Governor Chris Sununu has issued his first veto since taking office in January, on a bill aimed to set statewide standards for votes on zoning variances.
House Bill 86 had strong bipartisan support. Both the New Hampshire House and Senate adopted it on voice votes. But it was opposed by the New Hampshire Realtors Association, who argue it could make getting zoning variances harder.
Governor Sununu hasn't spelled out why he vetoed it. The bill's lead sponsor, Hollis Republican Jim Belanger, said Governor Sununu called him with questions about the bill, but never told him he planned to veto it.
Belanger says he hopes to muster the two-thirds support needed in both house and senate to override the veto come fall.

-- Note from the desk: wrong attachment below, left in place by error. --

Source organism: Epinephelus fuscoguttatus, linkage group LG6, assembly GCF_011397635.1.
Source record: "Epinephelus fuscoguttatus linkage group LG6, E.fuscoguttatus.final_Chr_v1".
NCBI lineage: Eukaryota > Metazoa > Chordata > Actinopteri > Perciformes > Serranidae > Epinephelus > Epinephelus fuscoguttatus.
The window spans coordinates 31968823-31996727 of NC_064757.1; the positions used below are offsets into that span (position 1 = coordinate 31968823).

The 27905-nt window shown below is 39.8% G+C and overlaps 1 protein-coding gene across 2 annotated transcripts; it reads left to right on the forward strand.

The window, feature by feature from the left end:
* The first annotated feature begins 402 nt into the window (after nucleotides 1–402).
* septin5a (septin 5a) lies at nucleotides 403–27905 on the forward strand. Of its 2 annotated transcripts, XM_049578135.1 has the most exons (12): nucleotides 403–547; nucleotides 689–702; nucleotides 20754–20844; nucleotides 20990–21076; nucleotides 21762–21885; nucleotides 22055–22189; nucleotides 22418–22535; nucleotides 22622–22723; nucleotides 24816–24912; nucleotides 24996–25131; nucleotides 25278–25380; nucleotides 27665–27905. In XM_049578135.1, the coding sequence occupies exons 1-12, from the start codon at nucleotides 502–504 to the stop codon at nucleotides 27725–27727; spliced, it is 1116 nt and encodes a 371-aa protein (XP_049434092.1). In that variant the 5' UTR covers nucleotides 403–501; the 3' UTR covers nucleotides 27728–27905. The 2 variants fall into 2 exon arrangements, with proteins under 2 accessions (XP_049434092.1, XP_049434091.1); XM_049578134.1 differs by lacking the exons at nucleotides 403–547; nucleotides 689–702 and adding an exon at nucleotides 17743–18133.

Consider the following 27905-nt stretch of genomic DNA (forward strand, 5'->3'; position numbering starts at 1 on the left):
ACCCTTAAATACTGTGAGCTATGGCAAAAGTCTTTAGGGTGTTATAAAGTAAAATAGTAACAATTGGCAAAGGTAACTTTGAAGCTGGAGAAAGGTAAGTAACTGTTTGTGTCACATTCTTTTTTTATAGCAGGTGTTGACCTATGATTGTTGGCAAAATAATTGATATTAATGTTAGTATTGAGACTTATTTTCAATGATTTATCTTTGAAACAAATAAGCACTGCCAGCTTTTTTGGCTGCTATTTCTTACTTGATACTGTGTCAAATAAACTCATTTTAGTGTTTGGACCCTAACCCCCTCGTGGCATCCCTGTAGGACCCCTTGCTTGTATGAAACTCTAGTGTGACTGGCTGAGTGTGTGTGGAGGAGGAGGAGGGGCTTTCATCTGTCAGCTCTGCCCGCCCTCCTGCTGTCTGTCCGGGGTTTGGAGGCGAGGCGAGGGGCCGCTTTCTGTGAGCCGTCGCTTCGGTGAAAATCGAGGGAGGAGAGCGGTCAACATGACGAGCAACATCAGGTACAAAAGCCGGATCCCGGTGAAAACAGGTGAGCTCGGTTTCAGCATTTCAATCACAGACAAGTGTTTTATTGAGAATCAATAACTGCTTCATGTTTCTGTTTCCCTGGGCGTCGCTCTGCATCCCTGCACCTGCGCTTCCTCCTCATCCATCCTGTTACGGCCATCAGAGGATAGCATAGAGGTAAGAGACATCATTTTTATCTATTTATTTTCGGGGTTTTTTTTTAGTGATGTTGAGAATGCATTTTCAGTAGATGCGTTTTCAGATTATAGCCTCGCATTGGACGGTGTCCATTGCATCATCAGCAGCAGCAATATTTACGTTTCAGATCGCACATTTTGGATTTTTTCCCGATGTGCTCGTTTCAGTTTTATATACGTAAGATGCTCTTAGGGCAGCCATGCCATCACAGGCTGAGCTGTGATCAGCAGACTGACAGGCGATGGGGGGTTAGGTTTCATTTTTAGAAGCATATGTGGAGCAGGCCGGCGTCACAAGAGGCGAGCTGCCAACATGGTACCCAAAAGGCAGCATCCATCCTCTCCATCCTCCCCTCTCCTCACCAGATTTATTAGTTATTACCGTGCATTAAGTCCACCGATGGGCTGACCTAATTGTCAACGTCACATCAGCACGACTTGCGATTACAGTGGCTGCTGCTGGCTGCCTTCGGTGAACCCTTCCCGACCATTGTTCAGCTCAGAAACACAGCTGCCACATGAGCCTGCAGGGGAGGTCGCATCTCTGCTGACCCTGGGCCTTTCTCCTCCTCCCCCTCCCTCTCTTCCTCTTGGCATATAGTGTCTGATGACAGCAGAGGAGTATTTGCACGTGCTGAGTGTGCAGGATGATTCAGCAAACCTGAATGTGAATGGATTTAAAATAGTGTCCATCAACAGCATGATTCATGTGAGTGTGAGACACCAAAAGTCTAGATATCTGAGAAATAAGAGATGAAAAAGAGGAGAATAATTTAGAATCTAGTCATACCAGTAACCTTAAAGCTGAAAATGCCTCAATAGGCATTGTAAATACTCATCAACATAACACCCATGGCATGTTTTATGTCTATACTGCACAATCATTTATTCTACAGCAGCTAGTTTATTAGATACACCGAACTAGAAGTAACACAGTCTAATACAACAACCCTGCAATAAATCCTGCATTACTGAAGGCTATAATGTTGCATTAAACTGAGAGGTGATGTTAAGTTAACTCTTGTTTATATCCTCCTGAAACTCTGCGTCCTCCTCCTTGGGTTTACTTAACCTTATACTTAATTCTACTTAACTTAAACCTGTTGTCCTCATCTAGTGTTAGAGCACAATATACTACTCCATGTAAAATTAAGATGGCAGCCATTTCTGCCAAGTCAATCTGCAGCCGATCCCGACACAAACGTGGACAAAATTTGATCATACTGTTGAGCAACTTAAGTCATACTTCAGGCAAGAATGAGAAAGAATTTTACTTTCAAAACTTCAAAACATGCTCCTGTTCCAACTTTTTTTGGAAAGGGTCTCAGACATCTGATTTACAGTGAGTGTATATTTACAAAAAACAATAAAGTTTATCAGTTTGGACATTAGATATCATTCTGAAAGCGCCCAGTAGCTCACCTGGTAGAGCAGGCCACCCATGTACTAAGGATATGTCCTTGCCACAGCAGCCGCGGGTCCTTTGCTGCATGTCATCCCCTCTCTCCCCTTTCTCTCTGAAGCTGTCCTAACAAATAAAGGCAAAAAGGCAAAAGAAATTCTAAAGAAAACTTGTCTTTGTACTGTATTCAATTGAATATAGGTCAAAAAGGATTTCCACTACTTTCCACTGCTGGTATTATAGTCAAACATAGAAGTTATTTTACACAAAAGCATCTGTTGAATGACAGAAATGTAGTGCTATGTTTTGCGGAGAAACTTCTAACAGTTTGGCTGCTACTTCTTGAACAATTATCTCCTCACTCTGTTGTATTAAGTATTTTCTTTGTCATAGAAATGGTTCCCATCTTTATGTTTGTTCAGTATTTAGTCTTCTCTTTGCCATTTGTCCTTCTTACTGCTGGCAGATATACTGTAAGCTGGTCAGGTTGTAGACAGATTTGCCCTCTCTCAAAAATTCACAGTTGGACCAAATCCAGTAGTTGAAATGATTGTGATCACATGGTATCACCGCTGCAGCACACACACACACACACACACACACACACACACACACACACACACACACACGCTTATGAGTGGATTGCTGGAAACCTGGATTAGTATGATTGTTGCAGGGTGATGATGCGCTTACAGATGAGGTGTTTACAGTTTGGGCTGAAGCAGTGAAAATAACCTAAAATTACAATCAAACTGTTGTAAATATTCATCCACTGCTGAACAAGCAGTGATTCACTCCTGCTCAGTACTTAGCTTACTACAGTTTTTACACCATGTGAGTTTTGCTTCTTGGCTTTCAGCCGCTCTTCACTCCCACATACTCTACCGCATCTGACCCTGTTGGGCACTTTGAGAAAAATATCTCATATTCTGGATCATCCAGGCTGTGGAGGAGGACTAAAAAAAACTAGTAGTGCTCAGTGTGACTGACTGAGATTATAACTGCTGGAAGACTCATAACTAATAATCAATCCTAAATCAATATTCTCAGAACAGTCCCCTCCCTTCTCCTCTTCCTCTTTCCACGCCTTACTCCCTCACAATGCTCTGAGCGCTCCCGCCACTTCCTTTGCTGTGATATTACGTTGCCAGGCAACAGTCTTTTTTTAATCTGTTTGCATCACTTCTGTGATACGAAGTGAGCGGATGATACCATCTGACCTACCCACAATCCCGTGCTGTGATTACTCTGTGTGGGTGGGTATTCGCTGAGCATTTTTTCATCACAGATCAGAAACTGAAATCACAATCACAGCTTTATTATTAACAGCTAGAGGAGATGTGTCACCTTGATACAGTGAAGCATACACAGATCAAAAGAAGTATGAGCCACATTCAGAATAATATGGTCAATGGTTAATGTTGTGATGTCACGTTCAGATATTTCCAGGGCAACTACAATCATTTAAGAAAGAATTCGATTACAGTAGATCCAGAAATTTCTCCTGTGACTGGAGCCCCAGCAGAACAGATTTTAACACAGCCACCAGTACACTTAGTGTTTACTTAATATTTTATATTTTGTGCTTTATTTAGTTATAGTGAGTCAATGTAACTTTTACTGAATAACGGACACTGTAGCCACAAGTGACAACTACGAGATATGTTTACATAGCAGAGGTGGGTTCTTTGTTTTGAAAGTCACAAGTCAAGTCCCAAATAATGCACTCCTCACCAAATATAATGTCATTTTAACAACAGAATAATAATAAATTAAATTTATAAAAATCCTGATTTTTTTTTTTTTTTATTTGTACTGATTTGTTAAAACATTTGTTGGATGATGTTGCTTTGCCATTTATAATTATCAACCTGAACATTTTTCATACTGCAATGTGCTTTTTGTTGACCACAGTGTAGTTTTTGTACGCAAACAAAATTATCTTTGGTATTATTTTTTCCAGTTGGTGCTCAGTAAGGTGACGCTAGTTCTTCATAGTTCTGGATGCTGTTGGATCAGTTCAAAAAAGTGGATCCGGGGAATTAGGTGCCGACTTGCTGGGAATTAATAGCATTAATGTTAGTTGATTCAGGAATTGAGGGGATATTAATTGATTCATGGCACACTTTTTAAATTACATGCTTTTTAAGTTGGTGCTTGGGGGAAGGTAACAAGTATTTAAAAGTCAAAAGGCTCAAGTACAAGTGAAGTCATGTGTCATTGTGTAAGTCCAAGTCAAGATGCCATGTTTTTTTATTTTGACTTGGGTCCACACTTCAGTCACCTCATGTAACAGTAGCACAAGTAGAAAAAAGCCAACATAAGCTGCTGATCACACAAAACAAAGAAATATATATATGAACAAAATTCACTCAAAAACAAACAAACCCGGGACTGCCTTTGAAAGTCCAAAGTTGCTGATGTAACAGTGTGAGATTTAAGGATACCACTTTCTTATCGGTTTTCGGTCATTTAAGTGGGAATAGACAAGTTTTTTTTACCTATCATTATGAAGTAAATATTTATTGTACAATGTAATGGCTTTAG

"And if that's not successful, since the bill was not turned down in either House or Senate, we can reintroduce it next year, and I plan to do that."
Current law requires variances meet a five point test, including whether the project serves the public interest. Some cities and towns hold separate votes on each requirement, others don't.
House bill 86 would have mandated discrete votes on all five criteria. The New Hampshire Realtors Association argued that requiring separate votes would delay projects, especially ones needing multiple variances.